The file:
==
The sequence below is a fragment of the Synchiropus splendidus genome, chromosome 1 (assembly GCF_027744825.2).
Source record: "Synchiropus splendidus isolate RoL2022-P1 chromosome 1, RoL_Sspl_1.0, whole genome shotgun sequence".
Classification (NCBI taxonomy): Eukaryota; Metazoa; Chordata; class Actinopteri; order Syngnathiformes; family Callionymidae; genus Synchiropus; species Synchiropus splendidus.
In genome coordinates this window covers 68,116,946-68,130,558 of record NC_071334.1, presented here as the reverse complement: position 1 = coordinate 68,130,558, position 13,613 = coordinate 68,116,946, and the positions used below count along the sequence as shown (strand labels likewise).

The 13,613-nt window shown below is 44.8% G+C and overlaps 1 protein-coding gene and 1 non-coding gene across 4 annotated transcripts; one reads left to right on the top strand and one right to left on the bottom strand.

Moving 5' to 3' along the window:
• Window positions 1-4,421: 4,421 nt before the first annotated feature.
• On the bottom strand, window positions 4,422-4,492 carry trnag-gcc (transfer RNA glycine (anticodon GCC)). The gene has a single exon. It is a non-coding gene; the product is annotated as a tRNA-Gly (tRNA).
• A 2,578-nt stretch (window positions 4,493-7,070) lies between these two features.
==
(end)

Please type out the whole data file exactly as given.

The sequence below is a fragment of the Synchiropus splendidus genome, chromosome 1 (assembly GCF_027744825.2).
Source record: "Synchiropus splendidus isolate RoL2022-P1 chromosome 1, RoL_Sspl_1.0, whole genome shotgun sequence".
Classification (NCBI taxonomy): Eukaryota; Metazoa; Chordata; class Actinopteri; order Syngnathiformes; family Callionymidae; genus Synchiropus; species Synchiropus splendidus.
In genome coordinates this window covers 68,116,946-68,130,558 of record NC_071334.1, presented here as the reverse complement: position 1 = coordinate 68,130,558, position 13,613 = coordinate 68,116,946, and the positions used below count along the sequence as shown (strand labels likewise).

The 13,613-nt window shown below is 44.8% G+C and overlaps 1 protein-coding gene and 1 non-coding gene across 4 annotated transcripts; one reads left to right on the top strand and one right to left on the bottom strand.

Moving 5' to 3' along the window:
• Window positions 1-4,421: 4,421 nt before the first annotated feature.
• On the bottom strand, window positions 4,422-4,492 carry trnag-gcc (transfer RNA glycine (anticodon GCC)). The gene has a single exon. It is a non-coding gene; the product is annotated as a tRNA-Gly (tRNA).
• A 2,578-nt stretch (window positions 4,493-7,070) lies between these two features.